We’ve all seen the rivalries between automotive manufactures. Every year, companies compete for the highest sales numbers and customer loyalties through the use of latest technologies and new models. Nothing was different in 2011, that is except for the brand that came out on top. According to the BBC, General Motors fans have something to celebrate because the major Detroit company has risen to the number one vehicle manufacturer slot in the world.
Every January, automotive manufactures release their sales numbers from the previous year. This year, GM had some impressive news to share, releasing sales numbers that were 7.6 percent higher than those from 2010. That rise in sales translated to almost 9 million vehicles sold; a considerable leap on the prospected 7.9 million vehicles sold by Toyota, who took the lead manufacture position from GM back in 2008.
While GM is celebrating, at least one other vehicle manufacturer is disputing the company’s sales claims. Volkswagen, one of GM’s rivals, is claiming that they are in fact the world’s largest vehicle manufacturer with 8.1 million vehicles sold in 2011. Volkswagen’s argument is that GM padded their sales figures with numbers from their Chinese partners while Volkswagen didn’t include sales from MAN and Scania, which they have majority stakes in. The theory is that without numbers from GM’s Chinese partners, the Detroit manufacturer would have 2011 sales numbers less than VW.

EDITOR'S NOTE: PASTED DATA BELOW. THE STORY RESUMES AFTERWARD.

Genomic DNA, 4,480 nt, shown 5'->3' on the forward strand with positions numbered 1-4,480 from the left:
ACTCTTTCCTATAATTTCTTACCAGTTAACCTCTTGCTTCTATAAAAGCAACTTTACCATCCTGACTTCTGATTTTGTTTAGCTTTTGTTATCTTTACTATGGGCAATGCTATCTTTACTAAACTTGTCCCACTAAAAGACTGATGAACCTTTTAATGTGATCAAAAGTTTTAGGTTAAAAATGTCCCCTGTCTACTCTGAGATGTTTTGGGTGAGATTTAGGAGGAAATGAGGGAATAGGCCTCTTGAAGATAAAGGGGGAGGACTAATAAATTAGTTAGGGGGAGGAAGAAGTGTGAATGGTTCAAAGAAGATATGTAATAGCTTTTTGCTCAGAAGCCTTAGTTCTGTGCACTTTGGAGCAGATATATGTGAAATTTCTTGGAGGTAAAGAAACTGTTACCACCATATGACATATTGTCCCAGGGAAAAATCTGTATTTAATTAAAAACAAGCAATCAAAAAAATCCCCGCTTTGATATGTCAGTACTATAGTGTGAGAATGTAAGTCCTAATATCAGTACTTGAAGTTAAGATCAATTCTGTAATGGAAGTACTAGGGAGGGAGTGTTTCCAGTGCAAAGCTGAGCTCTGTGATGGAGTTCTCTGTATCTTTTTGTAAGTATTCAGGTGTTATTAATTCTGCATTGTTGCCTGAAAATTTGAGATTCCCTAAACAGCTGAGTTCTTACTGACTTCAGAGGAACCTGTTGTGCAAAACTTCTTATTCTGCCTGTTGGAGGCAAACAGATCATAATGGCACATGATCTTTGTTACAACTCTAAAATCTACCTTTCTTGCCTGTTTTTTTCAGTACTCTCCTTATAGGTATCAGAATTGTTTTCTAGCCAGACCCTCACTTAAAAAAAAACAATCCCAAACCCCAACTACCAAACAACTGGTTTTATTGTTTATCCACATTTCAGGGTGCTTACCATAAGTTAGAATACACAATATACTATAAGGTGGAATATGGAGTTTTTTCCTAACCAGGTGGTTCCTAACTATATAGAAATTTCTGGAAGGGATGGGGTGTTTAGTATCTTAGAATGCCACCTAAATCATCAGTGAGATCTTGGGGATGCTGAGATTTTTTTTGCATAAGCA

While this may be a valid argument, Vivek Vaidya of Frost & Sullivan told the BBC, “If GM have added figures of companies in China, which they are pretty much a part of in terms of day-to-day running, then there is nothing wrong in it.”
It seems that the only thing that would be shady is if GM added numbers from companies that they don’t have much of a role in. GM is claiming that with their vehicle sales and those of their Chinese partners, the company’s overall sales numbers jumped 8.3 percent in the last year, leaving us to assume the 7.6 percent rise in sale they reported is from the American manufacturer only.
GM’s 2011 sales numbers come as good news to the company that just three years ago was facing bankruptcy. Thanks to a $52 billion bailout, the Detroit giant has bounced back and then some. Due to the government’s aid to the company back in 2008, however, the U.S. Treasury still owns 30 percent of GM’s shares. Since the bailout, GM has seen increasing sales and has invested in new markets.
Whatever GM is doing, it seems to be working. We’re excited to see GM on top once again and look forward to seeing what the future brings for the top automotive manufacturer in the world.